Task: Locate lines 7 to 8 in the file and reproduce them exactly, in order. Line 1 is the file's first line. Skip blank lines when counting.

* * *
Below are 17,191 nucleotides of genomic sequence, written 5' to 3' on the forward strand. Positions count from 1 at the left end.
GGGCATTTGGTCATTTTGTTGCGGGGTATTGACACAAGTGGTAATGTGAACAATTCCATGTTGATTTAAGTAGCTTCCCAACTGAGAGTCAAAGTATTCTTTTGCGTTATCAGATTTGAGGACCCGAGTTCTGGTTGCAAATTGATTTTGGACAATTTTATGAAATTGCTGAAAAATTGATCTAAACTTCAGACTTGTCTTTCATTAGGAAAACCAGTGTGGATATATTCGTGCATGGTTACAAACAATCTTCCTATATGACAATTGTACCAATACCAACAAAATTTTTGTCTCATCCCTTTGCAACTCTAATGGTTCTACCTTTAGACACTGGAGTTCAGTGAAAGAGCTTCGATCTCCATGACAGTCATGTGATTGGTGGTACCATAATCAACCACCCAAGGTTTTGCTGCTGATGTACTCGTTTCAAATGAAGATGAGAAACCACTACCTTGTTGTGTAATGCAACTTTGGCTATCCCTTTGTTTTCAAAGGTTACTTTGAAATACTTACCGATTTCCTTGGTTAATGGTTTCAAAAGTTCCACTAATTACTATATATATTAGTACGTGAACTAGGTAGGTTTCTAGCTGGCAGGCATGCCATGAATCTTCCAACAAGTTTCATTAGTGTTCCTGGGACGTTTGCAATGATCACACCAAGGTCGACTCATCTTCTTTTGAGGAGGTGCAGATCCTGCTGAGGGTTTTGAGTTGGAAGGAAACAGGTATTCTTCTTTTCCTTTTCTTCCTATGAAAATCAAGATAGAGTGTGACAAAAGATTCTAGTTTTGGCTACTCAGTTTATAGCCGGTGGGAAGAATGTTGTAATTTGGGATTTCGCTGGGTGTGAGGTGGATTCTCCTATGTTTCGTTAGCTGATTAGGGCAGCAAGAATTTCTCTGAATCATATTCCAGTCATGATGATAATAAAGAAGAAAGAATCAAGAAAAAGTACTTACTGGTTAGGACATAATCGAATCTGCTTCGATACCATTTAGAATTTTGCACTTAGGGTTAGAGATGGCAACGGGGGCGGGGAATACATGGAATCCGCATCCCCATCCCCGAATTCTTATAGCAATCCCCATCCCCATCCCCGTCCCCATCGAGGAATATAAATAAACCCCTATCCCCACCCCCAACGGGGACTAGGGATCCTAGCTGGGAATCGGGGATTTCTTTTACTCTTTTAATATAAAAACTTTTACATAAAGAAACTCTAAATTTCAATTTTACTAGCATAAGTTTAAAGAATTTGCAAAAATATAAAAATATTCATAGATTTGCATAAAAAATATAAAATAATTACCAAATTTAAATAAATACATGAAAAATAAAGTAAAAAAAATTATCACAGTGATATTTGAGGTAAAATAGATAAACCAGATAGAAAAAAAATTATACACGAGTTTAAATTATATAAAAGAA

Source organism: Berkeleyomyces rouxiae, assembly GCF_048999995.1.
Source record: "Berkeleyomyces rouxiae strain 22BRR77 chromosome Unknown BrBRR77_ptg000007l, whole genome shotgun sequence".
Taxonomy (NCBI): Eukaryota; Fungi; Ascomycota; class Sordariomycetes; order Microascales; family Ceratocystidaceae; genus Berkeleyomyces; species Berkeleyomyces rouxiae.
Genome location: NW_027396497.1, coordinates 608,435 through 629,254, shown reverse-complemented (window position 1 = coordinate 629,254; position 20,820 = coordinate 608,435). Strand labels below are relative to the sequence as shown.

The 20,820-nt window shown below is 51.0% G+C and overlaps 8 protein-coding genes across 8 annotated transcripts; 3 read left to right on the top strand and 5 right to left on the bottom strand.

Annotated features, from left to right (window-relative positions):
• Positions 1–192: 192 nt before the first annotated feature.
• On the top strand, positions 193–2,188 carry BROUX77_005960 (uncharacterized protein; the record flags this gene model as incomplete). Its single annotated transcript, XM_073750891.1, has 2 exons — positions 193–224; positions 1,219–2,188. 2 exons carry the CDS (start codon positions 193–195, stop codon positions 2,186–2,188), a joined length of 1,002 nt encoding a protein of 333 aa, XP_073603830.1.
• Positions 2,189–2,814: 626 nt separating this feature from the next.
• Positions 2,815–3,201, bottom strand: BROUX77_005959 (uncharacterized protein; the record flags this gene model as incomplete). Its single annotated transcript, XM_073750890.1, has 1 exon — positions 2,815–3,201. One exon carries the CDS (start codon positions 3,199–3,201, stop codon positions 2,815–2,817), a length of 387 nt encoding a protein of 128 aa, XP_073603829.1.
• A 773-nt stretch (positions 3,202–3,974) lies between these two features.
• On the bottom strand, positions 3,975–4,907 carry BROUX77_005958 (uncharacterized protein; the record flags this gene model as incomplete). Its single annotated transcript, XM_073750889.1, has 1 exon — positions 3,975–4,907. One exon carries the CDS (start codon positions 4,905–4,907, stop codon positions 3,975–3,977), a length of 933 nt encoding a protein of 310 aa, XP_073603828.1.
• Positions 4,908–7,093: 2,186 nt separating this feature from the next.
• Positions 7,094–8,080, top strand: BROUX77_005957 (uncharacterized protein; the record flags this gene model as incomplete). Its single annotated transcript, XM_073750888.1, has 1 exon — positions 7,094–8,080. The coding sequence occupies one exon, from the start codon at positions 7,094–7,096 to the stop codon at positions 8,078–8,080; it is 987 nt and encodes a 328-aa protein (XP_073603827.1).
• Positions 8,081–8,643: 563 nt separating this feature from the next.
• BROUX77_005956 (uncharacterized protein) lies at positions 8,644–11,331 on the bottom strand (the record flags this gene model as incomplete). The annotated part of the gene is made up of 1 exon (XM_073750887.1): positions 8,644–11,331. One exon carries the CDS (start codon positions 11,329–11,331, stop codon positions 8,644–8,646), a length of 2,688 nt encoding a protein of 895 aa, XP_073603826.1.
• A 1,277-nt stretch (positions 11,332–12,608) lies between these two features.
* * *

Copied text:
The 20,820-nt window shown below is 51.0% G+C and overlaps 8 protein-coding genes across 8 annotated transcripts; 3 read left to right on the top strand and 5 right to left on the bottom strand.

Annotated features, from left to right (window-relative positions):